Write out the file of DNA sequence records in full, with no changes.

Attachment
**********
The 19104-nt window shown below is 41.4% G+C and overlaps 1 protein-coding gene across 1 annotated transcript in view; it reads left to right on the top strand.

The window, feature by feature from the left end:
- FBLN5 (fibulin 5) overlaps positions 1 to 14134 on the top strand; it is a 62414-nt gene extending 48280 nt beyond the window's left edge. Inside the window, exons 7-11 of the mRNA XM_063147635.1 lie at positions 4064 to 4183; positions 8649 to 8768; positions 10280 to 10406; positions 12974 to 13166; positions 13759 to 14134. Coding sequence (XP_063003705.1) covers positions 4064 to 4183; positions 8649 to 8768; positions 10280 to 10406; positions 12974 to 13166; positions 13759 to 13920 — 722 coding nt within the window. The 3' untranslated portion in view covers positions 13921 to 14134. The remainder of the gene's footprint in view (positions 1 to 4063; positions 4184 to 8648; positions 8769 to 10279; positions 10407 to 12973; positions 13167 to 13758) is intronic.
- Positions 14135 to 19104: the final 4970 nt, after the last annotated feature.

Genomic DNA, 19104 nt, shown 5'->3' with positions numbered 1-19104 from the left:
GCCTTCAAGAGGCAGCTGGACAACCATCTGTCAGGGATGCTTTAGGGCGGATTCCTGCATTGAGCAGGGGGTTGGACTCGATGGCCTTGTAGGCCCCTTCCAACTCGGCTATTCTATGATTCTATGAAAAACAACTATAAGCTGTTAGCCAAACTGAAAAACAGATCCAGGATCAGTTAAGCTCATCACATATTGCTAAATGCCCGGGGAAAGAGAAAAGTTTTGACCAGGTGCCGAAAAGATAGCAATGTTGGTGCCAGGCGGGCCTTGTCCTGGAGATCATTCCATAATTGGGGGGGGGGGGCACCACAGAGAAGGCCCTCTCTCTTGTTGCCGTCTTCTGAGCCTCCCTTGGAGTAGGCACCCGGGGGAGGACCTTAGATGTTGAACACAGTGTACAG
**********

The 19104-nt window shown below is 41.4% G+C and overlaps 1 protein-coding gene across 1 annotated transcript in view; it reads left to right on the top strand.

The window, feature by feature from the left end:
- FBLN5 (fibulin 5) overlaps positions 1 to 14134 on the top strand; it is a 62414-nt gene extending 48280 nt beyond the window's left edge. Inside the window, exons 7-11 of the mRNA XM_063147635.1 lie at positions 4064 to 4183; positions 8649 to 8768; positions 10280 to 10406; positions 12974 to 13166; positions 13759 to 14134. Coding sequence (XP_063003705.1) covers positions 4064 to 4183; positions 8649 to 8768; positions 10280 to 10406; positions 12974 to 13166; positions 13759 to 13920 — 722 coding nt within the window. The 3' untranslated portion in view covers positions 13921 to 14134. The remainder of the gene's footprint in view (positions 1 to 4063; positions 4184 to 8648; positions 8769 to 10279; positions 10407 to 12973; positions 13167 to 13758) is intronic.
- Positions 14135 to 19104: the final 4970 nt, after the last annotated feature.

Genomic DNA, 19104 nt, shown 5'->3' with positions numbered 1-19104 from the left:
GCCTTCAAGAGGCAGCTGGACAACCATCTGTCAGGGATGCTTTAGGGCGGATTCCTGCATTGAGCAGGGGGTTGGACTCGATGGCCTTGTAGGCCCCTTCCAACTCGGCTATTCTATGATTCTATGAAAAACAACTATAAGCTGTTAGCCAAACTGAAAAACAGATCCAGGATCAGTTAAGCTCATCACATATTGCTAAATGCCCGGGGAAAGAGAAAAGTTTTGACCAGGTGCCGAAAAGATAGCAATGTTGGTGCCAGGCGGGCCTTGTCCTGGAGATCATTCCATAATTGGGGGGGGGGGGCACCACAGAGAAGGCCCTCTCTCTTGTTGCCGTCTTCTGAGCCTCCCTTGGAGTAGGCACCCGGGGGAGGACCTTAGATGTTGAACACAGTGTACAG